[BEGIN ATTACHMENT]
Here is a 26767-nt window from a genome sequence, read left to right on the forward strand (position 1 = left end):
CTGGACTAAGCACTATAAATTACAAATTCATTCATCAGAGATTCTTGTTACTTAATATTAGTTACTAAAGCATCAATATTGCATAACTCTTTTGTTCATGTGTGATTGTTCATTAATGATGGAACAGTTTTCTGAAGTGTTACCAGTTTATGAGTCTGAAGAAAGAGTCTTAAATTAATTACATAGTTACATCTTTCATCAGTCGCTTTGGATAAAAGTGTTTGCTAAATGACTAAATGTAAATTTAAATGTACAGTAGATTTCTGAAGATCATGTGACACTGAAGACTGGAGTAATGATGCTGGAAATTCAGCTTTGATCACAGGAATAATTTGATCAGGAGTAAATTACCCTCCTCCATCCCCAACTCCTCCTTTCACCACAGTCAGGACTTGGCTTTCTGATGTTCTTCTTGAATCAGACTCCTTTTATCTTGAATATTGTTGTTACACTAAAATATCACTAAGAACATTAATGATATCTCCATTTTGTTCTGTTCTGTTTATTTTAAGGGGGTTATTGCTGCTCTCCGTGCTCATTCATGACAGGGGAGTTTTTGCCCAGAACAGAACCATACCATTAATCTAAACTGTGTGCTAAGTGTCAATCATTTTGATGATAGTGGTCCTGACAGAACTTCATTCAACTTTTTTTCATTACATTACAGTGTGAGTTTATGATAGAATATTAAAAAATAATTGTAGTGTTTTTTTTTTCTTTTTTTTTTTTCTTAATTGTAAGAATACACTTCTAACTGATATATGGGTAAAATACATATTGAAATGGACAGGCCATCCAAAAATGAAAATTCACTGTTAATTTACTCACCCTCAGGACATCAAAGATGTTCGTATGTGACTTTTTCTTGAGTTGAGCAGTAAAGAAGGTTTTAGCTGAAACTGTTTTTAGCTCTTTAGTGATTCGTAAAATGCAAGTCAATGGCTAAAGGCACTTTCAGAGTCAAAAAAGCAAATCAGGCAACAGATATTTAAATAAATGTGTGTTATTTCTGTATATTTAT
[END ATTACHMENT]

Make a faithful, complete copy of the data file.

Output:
Here is a 26767-nt window from a genome sequence, read left to right on the forward strand (position 1 = left end):
CTGGACTAAGCACTATAAATTACAAATTCATTCATCAGAGATTCTTGTTACTTAATATTAGTTACTAAAGCATCAATATTGCATAACTCTTTTGTTCATGTGTGATTGTTCATTAATGATGGAACAGTTTTCTGAAGTGTTACCAGTTTATGAGTCTGAAGAAAGAGTCTTAAATTAATTACATAGTTACATCTTTCATCAGTCGCTTTGGATAAAAGTGTTTGCTAAATGACTAAATGTAAATTTAAATGTACAGTAGATTTCTGAAGATCATGTGACACTGAAGACTGGAGTAATGATGCTGGAAATTCAGCTTTGATCACAGGAATAATTTGATCAGGAGTAAATTACCCTCCTCCATCCCCAACTCCTCCTTTCACCACAGTCAGGACTTGGCTTTCTGATGTTCTTCTTGAATCAGACTCCTTTTATCTTGAATATTGTTGTTACACTAAAATATCACTAAGAACATTAATGATATCTCCATTTTGTTCTGTTCTGTTTATTTTAAGGGGGTTATTGCTGCTCTCCGTGCTCATTCATGACAGGGGAGTTTTTGCCCAGAACAGAACCATACCATTAATCTAAACTGTGTGCTAAGTGTCAATCATTTTGATGATAGTGGTCCTGACAGAACTTCATTCAACTTTTTTTCATTACATTACAGTGTGAGTTTATGATAGAATATTAAAAAATAATTGTAGTGTTTTTTTTTTCTTTTTTTTTTTTCTTAATTGTAAGAATACACTTCTAACTGATATATGGGTAAAATACATATTGAAATGGACAGGCCATCCAAAAATGAAAATTCACTGTTAATTTACTCACCCTCAGGACATCAAAGATGTTCGTATGTGACTTTTTCTTGAGTTGAGCAGTAAAGAAGGTTTTAGCTGAAACTGTTTTTAGCTCTTTAGTGATTCGTAAAATGCAAGTCAATGGCTAAAGGCACTTTCAGAGTCAAAAAAGCAAATCAGGCAACAGATATTTAAATAAATGTGTGTTATTTCTGTATATTTAT